Each year the Atlantic tropical season begins on June 1. Generally speaking, any given year during the Memorial Day weekend, employees at FEMA are “thinking” about the upcoming hurricane season…not actually “monitoring” a tropical system. However, this year we haven’t even reached June 1, and we’re already monitoring the second storm of the year. Late yesterday, the tropics developed Sub-Tropical Storm Beryl.
Because of the development of Beryl and the expected track, the National Weather Service has issued tropical storm watches and warning for areas of the southeast. The advisories are for Tropical Storm Warnings for the Volusia/Brevard County line in Florida to Edisto Beach, South Carolina; and Tropical Storm Watches for north of Edisto Beach to South Santee River, South Carolina.
With the impact focused on the southeastern U.S., FEMA, through our regional office in Atlanta, Ga., is closely monitoring Beryl. With tropical storm conditions expected to reach the warned area from northeastern Florida to South Carolina sometime Sunday, we have deployed a liaison to the National Hurricane Center in Miami, Fla., to support our Hurricane Liaison Team.
As tropical waves or tropical storms can bring heavy rains and high winds, we are urging coastal residents to monitor weather conditions by listening to your local radio and television news outlets or by listening to NOAA Weather Radio. You can check your local forecast at weather.gov/ & hurricanes.gov/ and on your phone at mobile.weather.gov & hurricanes.gov/mobile.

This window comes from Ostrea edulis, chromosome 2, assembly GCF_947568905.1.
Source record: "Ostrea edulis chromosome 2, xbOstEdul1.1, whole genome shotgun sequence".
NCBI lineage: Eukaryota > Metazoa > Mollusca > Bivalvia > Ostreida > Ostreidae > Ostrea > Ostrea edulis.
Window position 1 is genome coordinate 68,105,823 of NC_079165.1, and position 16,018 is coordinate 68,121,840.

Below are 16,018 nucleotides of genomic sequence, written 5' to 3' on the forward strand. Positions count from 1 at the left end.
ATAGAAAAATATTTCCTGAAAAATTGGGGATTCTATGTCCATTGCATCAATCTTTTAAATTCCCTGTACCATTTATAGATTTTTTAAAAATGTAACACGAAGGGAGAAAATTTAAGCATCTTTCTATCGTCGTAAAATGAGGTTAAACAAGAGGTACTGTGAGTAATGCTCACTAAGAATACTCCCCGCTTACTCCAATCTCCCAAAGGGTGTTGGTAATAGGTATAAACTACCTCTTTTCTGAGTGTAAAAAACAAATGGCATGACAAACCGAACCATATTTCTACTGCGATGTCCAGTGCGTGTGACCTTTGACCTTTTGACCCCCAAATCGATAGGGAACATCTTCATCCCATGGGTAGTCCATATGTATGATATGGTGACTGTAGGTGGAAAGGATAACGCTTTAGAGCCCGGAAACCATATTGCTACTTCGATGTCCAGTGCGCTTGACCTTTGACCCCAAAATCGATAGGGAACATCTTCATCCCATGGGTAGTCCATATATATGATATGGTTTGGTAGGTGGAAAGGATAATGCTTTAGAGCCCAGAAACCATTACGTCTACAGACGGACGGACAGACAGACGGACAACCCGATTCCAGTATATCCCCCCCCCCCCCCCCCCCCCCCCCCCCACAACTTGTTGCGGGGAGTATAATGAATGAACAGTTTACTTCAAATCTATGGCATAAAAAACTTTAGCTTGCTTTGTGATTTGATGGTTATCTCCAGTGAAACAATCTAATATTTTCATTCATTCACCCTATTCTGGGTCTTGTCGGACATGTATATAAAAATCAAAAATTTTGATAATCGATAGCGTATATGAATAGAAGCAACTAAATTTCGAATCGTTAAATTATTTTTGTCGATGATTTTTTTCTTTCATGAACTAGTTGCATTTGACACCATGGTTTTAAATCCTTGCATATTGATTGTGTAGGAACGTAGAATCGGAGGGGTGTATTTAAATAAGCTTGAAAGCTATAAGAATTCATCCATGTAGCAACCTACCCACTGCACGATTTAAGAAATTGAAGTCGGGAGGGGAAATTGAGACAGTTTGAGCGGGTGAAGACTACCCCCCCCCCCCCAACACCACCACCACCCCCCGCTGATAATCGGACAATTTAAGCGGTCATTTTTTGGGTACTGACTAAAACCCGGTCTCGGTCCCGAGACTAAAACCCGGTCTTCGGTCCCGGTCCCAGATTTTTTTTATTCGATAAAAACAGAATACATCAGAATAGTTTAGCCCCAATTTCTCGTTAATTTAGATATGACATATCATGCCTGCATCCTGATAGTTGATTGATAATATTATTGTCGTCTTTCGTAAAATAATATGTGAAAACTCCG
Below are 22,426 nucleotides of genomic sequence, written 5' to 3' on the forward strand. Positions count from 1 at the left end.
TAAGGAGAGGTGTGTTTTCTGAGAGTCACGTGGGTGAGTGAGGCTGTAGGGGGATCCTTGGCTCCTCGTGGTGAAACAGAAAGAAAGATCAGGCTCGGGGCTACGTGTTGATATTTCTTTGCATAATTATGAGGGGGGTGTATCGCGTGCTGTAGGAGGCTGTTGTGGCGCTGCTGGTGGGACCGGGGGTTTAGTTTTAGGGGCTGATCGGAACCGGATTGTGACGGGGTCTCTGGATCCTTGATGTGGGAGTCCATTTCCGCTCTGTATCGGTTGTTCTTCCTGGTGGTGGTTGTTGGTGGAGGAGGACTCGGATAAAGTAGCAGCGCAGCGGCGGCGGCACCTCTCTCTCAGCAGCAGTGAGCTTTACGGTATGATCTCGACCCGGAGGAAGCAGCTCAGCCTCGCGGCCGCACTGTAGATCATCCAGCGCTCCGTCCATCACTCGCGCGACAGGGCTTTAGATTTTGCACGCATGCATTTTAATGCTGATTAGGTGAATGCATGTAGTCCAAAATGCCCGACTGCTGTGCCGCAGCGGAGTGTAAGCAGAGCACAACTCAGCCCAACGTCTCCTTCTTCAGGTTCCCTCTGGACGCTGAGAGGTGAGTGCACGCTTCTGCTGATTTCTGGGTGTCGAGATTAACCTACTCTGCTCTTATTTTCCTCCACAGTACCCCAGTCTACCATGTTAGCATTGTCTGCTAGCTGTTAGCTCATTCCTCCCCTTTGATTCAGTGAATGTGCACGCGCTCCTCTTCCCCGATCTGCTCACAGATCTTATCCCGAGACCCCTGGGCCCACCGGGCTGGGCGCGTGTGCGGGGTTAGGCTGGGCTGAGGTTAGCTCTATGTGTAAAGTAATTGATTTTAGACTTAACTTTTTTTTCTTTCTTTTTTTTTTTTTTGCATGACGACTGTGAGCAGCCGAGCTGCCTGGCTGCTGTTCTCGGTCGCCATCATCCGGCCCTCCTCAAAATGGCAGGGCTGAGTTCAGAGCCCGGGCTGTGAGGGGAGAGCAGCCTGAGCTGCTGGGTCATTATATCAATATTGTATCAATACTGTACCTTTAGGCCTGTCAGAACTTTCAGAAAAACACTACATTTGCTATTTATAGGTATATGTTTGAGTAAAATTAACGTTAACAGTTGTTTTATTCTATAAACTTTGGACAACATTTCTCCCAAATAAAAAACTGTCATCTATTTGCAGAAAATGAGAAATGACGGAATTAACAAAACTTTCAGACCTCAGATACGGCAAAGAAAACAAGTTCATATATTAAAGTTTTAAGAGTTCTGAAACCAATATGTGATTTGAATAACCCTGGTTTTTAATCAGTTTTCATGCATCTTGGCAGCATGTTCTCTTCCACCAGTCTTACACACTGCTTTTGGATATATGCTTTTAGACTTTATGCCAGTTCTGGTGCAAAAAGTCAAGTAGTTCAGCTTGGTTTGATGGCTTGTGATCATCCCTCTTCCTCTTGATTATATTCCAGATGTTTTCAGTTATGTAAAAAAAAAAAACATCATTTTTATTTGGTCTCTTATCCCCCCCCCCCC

It’s vitally important that you take steps to prepare your property and family and you should take steps now to get prepared for potential severe weather. Visit Ready.gov/hurricanes (Listo.gov para español) to learn how to prepare your home and family for a hurricane or tropical storm, including building an emergency supply kit and creating a family emergency plan.
Everyone should also familiarize themselves with the terms that are used to identify a severe weather hazard and discuss with your family what to do if a tropical storm watch or warning is issued in your area. Terms used to describe severe tropical weather include the following:
- A Tropical storm watch means that tropical storm conditions are possible, in this case within 24 hours.
- A Tropical storm warning means that tropical storm conditions are expected within 36 hours.
- A Hurricane watch means that hurricane conditions are possible within 48 hours.
- A Hurricane warning means that hurricane conditions are expected within 36 hours.
We’ll continue to monitor the storm and provide updates as it warrants, and if you are in the potential areas, please listen to local officials. We’ll also provide updates on Twitter and Facebook, so you can follow us there too.